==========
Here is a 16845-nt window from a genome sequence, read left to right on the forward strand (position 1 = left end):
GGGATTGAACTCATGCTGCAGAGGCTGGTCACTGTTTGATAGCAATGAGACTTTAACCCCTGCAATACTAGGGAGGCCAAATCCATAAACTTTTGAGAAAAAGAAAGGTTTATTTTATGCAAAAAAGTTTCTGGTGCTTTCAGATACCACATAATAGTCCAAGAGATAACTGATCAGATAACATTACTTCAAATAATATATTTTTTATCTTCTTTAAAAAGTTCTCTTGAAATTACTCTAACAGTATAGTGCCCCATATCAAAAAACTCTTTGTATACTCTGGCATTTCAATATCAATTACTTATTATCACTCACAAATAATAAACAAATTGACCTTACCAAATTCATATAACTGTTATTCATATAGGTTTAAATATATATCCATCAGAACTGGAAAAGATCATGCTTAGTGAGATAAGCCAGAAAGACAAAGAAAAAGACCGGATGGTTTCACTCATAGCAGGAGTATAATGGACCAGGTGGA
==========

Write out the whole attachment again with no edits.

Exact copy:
Here is a 16845-nt window from a genome sequence, read left to right on the forward strand (position 1 = left end):
GGGATTGAACTCATGCTGCAGAGGCTGGTCACTGTTTGATAGCAATGAGACTTTAACCCCTGCAATACTAGGGAGGCCAAATCCATAAACTTTTGAGAAAAAGAAAGGTTTATTTTATGCAAAAAAGTTTCTGGTGCTTTCAGATACCACATAATAGTCCAAGAGATAACTGATCAGATAACATTACTTCAAATAATATATTTTTTATCTTCTTTAAAAAGTTCTCTTGAAATTACTCTAACAGTATAGTGCCCCATATCAAAAAACTCTTTGTATACTCTGGCATTTCAATATCAATTACTTATTATCACTCACAAATAATAAACAAATTGACCTTACCAAATTCATATAACTGTTATTCATATAGGTTTAAATATATATCCATCAGAACTGGAAAAGATCATGCTTAGTGAGATAAGCCAGAAAGACAAAGAAAAAGACCGGATGGTTTCACTCATAGCAGGAGTATAATGGACCAGGTGGA